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INTRODUCTION: BIO AND NANO IMAGING AND ANALYSIS



Research focusing on the intersection of life sciences and nanotechnology is producing new fields such as nanobiotechnology, nanobiology and nanomedicine. This interaction is occurring in both directions. On one hand, biological molecules can be used to synthesize and organize inorganic functional nanomaterials into well-defined structures (Ma and others, 2008; Sotiropoulou and others, 2008; van Bommel and others, 2003). On the other hand, nanomaterials can be used to study biology and develop biomedicines. For example, labeled nanomaterials can serve as effective longlasting dyes for bio-imaging (Lee and others, 2007; Medintz and others, 2005; Xie and others, 2011) and nanomaterials are ideal drug-carriers for the development of new drug systems (Dobson, 2006; Nakanishi and others, 2009; Portney and Ozkan, 2006). Microscopy is a powerful tool that can image bionanostructures, track nanomaterials in bio-systems, measure physical properties, determine compositions, and even create and manipulate nanostructures. In this special issue on bio-nano imaging and analysis, different microscopy techniques were used to characterize the structures of bionanomaterials, image nanoparticles in biological systems, study biological functions, or manipulate nanostructures (Figure 1). This special issue includes 13 articles from leading scientists in bionanotechnology and the microscopy community and covers the following four interesting topics: 1) use of nanoparticles as imaging probes, 2) manipulation of nanostructures using microscopy, 3) bio-inorganic hybrid nanomaterials imaging, and 4) imaging nanomaterials using fluorescence and single-molecule microscopy. In this special issue the first topic is about the use of nanoparticles as imaging probes. Four frequently used nanoparticles and their principal method of imaging are summarized in table 1. This section includes three review articles and one research article. The three review articles concern recent advancements in the application of gold nanoparticles, magnetic nanoparticles and quantum dots for bio-imaging. The research article presents a special method for labeling axonal transport with quantum dots. Subramanian Tamil Selvan et al, at the Institute of Materials Research and Engineering in Singapore have reviewed the recent advances in the synthesis and application of bimodal magnetic-fluorescent probes for bio-imaging (pages 563–576). Recent advances in imaging with nanoparticles, which include quantum dots, magnetic nanoparticles, rare-earth doped upconversion fluorescent nanoparticles, and multifunctional nanoparticles have been very rapid. These nanoparticles have not only enhanced imaging sensitivity, resolution, and specificity, but they have also allowed for simultaneous multi-targeting, monitoring, and enhanced diagnostics and delivery of therapeutic effects. In the second part of this article, molecular imaging modalities clinically used such as position emission tomography (PET), single photon emission computed tomography (SPECT), magnetic resonance imaging (MRI), optical and and ultrasound microscopy are summarized in a table along with the related imaging methods for the specific nanoparticles. Also described are recent advances in the assemblies of (1) superparamagnetic iron oxide (SPIO)-quantum dot (QD) based magnetic-fluorescent probes, (2) SPIOrare-earth (RE) based magnetic-fluorescent probes, (3) Gd-based magnetic contrast agents covalently attached to fluorescent probes, and (4) Gd-based MRI agents and fluorescent probes in a single nanomaterial domain. This article should be important to those studying nanomaterials for bio-imaging. The next article by Jesús Ruiz-Cabello from Universidad Complutense de Madrid, Madrid, Spain described use of magnetic iron oxide nanoparticles and gold nanoparticles (GNPs) in MRI imaging and gene therapy (Pages 577–591). The magnetic nanoparticles are good contrast enhancement agents in MRI imaging. They can also be magnetically manipulated to guide delivery of genes into target cells for transfection. When GNPs are modified with either Gd supramolecular complexes or iron oxide, the new conjugates can also serve as contrast enhancement agents in MRI. More importantly, they elucidate the conjugation of these nanoparticles with biological molecules such as viruses to form nanobioconjugates. This article summarizes how these nanobioconjugates can improve the performance of the nanoparticles in MRI imaging and gene therapy. This article should be useful for those who are studying magnetic nanoparticles-based MRI imaging and gene delivery. The article by Eliza Hutter and Dusica Maysinger, McGill University in Canada, reviews the unique properties of GNPs and QDs, and how their properties benefit cellular and in vivo imaging (pages 592–604). GNPs have strong light scattering and surface plasmon enhanced luminescence, both of which can be used for bio-imaging. Light scattering by GNPs is usually visualized by dark-field microscopy and surface plasmon enhanced luminescence is most commonly monitored by two-photon luminescence microscopy. In the first part of this issue are described the physicochemical characteristics of GNPs, how to apply GNPs in the imaging of cells and animals, advantages of applying GNPs, and other potential applications of GNPs. QDs, which are stable, highly fluorescent, and tunable nanoparticles, can be further functionalized for specific applications. In the second part of this article, the authors reviewed the use of QDs as bio-imaging probes to image protein location at cellular or the intracellular organelle surfaces, to screen cancer markers in biological fluids, and to diagnose primary and metastatic tumors in vivo. This article introduces two very useful nanoparticles, luminescent QDs and plasmonic GNPs, VC 2011 WILEY-LISS, INC.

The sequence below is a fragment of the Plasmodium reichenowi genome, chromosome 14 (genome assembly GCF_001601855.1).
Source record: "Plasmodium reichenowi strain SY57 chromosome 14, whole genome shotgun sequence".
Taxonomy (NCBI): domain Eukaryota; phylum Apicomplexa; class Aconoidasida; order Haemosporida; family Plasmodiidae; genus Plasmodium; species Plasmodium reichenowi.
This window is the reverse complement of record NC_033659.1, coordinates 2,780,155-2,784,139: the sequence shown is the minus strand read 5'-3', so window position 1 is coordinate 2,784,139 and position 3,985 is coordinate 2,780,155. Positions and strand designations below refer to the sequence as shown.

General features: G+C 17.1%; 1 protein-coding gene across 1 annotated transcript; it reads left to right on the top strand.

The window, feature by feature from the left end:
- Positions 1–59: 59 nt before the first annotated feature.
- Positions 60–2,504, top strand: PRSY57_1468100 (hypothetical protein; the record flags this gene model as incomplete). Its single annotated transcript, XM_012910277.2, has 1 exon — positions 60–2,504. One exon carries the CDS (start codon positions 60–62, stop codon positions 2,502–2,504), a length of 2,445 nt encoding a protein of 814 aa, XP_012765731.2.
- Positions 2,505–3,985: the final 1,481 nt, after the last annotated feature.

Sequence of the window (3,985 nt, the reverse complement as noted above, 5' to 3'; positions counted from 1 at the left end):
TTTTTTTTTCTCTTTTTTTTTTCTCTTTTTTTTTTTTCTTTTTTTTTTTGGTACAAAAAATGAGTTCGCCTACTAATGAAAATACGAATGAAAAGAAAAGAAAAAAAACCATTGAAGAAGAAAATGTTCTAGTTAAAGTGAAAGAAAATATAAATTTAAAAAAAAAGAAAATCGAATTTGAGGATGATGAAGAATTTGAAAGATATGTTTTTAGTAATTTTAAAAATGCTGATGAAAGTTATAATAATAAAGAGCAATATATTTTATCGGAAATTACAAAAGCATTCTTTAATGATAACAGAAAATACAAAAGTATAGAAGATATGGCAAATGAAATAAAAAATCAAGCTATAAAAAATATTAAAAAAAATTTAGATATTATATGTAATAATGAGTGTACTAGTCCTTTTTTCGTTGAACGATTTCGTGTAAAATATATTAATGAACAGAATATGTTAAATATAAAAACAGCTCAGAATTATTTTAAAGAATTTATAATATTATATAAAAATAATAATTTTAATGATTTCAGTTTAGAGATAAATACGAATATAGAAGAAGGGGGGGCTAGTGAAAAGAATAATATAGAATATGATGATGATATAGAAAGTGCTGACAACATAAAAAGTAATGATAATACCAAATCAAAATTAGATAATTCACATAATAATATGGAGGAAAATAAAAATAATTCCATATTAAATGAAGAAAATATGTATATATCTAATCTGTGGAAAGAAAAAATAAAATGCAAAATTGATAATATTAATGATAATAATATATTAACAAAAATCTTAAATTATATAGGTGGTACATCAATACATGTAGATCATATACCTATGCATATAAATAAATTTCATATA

INTRODUCTION: BIO AND NANO IMAGING AND ANALYSIS